Sitting on the Old Brompton Road, just around the corner from the tube station, it is ideally located to make a date for lunch after trekking around the museums.
Our heads were now full of dinosaurs and other natural wonders, but our stomachs were very empty and need of sustenance as well as enjoyment. Madsen's Danish menu didn't fail to fulfill both.

We hadn't booked, but that was no problem and a table for two in the window was given to us.
The interior is typically scandinavian – clean lines, wooden floors and white walls giving a feeling of airiness and space.
The lunch menu has a varied selection of 'smushi' – small open sandwiches with toppings including marinated herring, prawns, or roast beef and other Danish specialities such as “Fiskefrikadeller” – pan-fried haddock fishcakes.
We opted for the weekly special of Frikadeller (pork meatballs) with braised red cabbage and gravy. This was accompanied with new potatoes dressed in butter and thyme, which were delightfully presented, all wrapped up in a parchment bag tied with string.
The meatballs were light and nicely seasoned with a crispy outside and the cabbage was perfectly cooked, not too soft nor too crunchy with a delicate sweetness.

Madsen's food doesn't try to pretend to be high-end and 'restauranty' and that in my opinion is what makes it appealing to me. Good honest food prepared and presented well is something I feel comfortable with.
Speaking of comfort, the service was friendly and attentive without being intrusive and we left feeling refreshed and relaxed.

I shall be keeping an eye on their weekly changing specials as I would definitely return when I'm in the area again.

Photo source: Madsen website

Thursday, 27 August 2009

Tweet Tweet

I've just set up a Twitter account where you can keep up with my daily musings and general foodie ramblings.
Just click on the button at the top of the sidebar and you'll be flown over to my page.
If you choose to follow me, my culinary and travel thoughts will be winging their way over to you soon!

Wednesday, 5 August 2009

Brittany Break

I've recently returned from a trip to Brittany in France, and what an eye opener it has been. Seeing how the locals live has made me think about what is sadly lacking from our everyday lives here in the UK.

We stayed in in the small town of Lanvollon which is in the department of Côtes d'Armor. It's a lovely quiet place away from the hustle and bustle of the tourist towns, but for somewhere so seemingly laid back it has all the amenities including a fantastic supermarket. Considering the fact that Super U is a chain supermarket, which could be compared to our very own Sainsbury's or Tesco, it far supercedes our British counterparts. The quality and range of produce is astounding. I found myself almost giddy with excitement when I saw the fresh fish counter, and as Brittany is fringed by such a beautiful and bountiful coastline, it should have been no surprise really. We bought some locally caught moules (that's mussels to you and me) which we ate that evening, just simply done with some shallots, parsley, white wine and butter. They were deliciously sweet and tender.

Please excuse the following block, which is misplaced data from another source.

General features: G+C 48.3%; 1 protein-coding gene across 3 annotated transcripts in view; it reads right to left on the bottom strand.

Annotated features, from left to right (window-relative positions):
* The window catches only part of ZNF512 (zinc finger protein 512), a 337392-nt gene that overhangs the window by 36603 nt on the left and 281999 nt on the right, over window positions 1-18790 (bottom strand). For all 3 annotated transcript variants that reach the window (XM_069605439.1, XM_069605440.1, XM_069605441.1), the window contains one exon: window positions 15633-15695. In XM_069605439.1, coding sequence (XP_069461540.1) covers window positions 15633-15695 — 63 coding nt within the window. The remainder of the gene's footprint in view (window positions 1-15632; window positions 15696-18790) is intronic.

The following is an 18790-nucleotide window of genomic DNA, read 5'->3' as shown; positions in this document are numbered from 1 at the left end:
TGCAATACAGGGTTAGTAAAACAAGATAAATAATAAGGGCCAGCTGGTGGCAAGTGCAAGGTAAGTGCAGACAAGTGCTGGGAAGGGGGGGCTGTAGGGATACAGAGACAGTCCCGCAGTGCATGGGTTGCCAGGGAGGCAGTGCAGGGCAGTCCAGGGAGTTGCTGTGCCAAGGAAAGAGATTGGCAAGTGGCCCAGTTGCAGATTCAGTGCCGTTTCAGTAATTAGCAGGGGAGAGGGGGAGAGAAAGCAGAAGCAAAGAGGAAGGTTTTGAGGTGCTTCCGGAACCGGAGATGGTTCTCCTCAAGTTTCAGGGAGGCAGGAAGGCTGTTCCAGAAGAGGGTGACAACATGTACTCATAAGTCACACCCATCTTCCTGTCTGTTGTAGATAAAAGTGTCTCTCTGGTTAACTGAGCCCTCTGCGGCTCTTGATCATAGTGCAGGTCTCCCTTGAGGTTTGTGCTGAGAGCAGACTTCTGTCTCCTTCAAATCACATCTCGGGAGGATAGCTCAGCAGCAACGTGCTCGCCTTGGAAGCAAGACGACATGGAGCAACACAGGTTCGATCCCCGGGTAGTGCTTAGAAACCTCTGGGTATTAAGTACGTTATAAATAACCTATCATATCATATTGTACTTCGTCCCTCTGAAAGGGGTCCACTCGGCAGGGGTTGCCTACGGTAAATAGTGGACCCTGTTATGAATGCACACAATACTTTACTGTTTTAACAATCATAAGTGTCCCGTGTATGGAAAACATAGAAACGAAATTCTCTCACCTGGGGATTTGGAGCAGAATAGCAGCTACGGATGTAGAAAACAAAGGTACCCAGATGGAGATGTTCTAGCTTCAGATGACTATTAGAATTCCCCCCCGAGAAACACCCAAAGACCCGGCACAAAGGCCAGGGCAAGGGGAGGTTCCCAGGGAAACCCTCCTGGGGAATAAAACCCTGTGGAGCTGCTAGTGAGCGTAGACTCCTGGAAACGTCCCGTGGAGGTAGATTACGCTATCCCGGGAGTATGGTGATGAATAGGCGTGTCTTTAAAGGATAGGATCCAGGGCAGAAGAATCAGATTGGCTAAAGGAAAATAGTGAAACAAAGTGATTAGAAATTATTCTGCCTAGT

Butter is big in Brittany and features heavily in many regional baked goods. I'm even thinking that if I can't buy the best croissants at home then I'm not going to bother with them again. Proper French croissants are flaky on the outside, soft in the middle and so buttery, you don't need anything else with them. As for the Breton cake, well that was melt-in-the-mouth heaven. I knew of the local cake and I even have a recipe for it, torn from a magazine, tucked away somewhere, but I had never tried it until now. We bought one that had some prune purée in between its shortcake-like layers – very nice.
Something I discovered about traditional Brittany butter is that there is never an unsalted variety. The Bretons like their butter salted and probably more so than we do, but there is a half-salted version for the more health conscious! Some types even contain little crunchy sea salt crystals.

Despite Brittany having a large dairy farming industry it doesn't make any cheese, which I find rather odd, but being in France there's no shortage from other regions. We found some delicious Comte, not just one type as you you'd maybe see in your local deli, but several, each having been differently aged.

Cheese of course, needs some bread to accompany it and a rich-tasting crusty baguette was in order. I like bread, but I love real French bread - it's just so tasty. Bread is an obvious daily requirement in the Breton home as it's not uncommon to see someone go out every day just to pick up a loaf. On a Sunday too, as the boulangerie is open well into the afternoon.
Baking seems to be an integral part of French life as there seems to be a boulangerie, patisserie or biscuiterie at every turn. Why isn't everyone fat in France with such a rich diet? That'll be the French Paradox then. I'm betting that all those fresh fruit and vegetables help negate the bad effects... oh and the wine is reputably beneficial of course.

Brittany is certainly a very picturesque part of France and is strangely reminiscent of Cornwall and Devon with its craggy coves, fishing villages and sandy beaches. The open countryside is grazed by cows and there are fields of maize and globe artichokes. The artichokes make for an interesting and attractive crop, I think.
I definitely fell in love with the area, especially the coast, so its marked for a revisit in the not so distant future.

For more pictures click here